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How can a telecommuting employee’s hours be counted?

On Behalf of | Jul 25, 2018 | Firm News

Many employees who telecommute are salaried. That is, they get paid the same amount whether they spend a day working six hours or nine hours.

On the other hand, some employers are reluctant to allow hourly workers to telecommute. These employers may think that hourly workers will put in for too much overtime or abuse the flexibility of working from home by, say, taking too many breaks. Employers also worry about how to track these employees’ hours.

The reality? It can be really easy and productive for hourly workers to telecommute, too!

Remote time tracking systems

Employers may already use time tracking systems, the equivalent of clocking in and punching out. Many of these software programs can be accessed remotely. If a particular one lacks that feature, employers can switch to a system that does have it.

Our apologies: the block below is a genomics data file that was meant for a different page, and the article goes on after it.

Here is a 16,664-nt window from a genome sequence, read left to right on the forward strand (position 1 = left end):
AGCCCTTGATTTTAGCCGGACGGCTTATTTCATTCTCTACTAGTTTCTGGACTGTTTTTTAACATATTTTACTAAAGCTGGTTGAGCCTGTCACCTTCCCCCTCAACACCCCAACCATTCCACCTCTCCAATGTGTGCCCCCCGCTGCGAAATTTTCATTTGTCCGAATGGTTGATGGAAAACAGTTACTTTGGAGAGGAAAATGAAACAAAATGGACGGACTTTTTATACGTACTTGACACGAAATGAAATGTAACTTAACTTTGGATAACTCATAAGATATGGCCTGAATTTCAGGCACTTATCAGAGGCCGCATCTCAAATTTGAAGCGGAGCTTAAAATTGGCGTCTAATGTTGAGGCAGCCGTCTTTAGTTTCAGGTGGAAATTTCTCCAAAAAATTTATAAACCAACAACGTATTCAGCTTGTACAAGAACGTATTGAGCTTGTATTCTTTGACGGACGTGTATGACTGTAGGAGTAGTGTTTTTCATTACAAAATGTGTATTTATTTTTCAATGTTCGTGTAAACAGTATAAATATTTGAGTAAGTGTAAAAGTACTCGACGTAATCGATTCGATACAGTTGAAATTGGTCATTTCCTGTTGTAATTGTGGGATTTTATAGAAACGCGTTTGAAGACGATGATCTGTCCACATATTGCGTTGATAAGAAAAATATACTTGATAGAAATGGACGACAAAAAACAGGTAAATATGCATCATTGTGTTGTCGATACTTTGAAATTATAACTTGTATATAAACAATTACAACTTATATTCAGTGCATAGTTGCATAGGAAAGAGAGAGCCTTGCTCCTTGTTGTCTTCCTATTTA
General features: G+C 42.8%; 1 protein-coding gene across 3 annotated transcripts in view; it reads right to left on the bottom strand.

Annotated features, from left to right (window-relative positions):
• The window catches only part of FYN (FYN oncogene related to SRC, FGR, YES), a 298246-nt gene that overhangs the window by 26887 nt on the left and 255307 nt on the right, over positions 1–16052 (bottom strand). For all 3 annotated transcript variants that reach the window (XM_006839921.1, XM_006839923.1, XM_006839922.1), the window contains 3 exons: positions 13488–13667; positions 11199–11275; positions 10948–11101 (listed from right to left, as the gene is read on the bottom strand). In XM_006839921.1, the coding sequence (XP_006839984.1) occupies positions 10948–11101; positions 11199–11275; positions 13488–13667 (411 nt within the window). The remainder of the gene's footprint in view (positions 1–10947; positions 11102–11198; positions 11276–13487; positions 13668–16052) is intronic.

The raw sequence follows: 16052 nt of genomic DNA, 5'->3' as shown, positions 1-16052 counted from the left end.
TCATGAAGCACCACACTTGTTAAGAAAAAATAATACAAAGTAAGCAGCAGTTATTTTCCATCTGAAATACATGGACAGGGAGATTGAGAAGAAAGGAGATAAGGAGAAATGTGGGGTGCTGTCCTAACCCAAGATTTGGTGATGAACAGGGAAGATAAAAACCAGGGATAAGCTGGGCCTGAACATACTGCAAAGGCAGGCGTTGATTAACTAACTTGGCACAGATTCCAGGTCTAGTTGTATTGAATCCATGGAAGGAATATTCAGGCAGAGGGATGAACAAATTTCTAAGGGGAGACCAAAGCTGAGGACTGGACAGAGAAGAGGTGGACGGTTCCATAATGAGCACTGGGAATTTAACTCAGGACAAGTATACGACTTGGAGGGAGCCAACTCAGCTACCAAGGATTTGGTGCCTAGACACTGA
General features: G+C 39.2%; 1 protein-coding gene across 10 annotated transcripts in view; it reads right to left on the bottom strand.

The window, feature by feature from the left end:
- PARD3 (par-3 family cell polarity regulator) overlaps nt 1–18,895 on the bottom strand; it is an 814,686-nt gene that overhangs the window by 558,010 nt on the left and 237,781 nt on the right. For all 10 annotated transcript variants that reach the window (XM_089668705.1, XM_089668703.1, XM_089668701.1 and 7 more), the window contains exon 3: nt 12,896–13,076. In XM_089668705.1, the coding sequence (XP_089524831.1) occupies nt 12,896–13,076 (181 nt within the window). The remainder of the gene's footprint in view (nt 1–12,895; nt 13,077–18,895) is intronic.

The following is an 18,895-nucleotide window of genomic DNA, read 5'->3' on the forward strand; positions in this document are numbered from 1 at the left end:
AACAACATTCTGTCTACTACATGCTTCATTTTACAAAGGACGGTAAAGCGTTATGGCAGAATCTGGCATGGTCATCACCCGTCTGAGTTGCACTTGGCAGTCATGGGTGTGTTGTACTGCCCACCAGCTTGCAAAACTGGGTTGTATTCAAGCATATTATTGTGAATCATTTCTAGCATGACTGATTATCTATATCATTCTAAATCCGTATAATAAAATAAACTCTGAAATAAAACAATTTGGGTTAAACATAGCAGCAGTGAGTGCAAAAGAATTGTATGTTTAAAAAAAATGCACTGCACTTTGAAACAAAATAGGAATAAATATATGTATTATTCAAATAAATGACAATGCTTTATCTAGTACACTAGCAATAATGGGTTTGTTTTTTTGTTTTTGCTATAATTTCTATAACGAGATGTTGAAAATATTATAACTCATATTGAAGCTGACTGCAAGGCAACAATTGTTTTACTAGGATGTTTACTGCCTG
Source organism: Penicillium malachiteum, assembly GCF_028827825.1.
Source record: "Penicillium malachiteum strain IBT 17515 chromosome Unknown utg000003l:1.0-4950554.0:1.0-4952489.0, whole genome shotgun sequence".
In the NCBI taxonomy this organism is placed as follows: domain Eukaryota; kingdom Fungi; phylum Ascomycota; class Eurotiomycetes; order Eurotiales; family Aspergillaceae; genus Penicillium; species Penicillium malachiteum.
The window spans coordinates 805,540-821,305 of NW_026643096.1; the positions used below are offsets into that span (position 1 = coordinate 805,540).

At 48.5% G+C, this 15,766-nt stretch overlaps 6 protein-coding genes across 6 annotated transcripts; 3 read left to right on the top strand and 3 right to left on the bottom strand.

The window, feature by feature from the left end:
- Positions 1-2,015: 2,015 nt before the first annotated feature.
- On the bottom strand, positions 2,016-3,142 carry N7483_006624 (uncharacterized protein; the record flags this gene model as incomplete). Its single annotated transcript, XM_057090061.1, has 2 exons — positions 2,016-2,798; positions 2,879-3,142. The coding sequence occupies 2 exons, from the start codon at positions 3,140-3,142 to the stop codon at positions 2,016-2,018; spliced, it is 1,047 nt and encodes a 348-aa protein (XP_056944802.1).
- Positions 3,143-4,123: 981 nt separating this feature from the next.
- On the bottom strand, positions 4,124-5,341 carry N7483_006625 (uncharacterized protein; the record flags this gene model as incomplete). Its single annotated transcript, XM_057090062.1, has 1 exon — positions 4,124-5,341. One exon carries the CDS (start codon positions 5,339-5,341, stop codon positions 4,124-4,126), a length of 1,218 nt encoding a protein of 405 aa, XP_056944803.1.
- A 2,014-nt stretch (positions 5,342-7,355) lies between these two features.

Clear, upfront policies about overtime

Employers should also explain overtime policies to their workers before telecommuting begins. For example, overtime might not be allowed unless an employee has written/email permission from a supervisor to do so. Overtime can also be prohibited across the board. Employees should sign these policies to acknowledge that everyone is on the same page.

In case an employee goes ahead and works overtime without permission, the employer must still pay that overtime but can instruct the employee on how to follow policy moving forward.

There should also be policies outlining how long breaks can be and what types of breaks count toward work time.

Employers who allow workers to telecommute without having any of these guidelines or training in place really have no one other than themselves to blame when employees think they are expected or allowed to work overtime and proceed accordingly.

A different perspective to telecommuting

One issue many employers have with telecommuting goes like this: “How do I know my employee is not walking the dog or playing video games while pretending to work?” In reality, these questions do not make much sense. When employees are in the office, how do you know they are not goofing off online, taking too-frequent water breaks or playing computer games?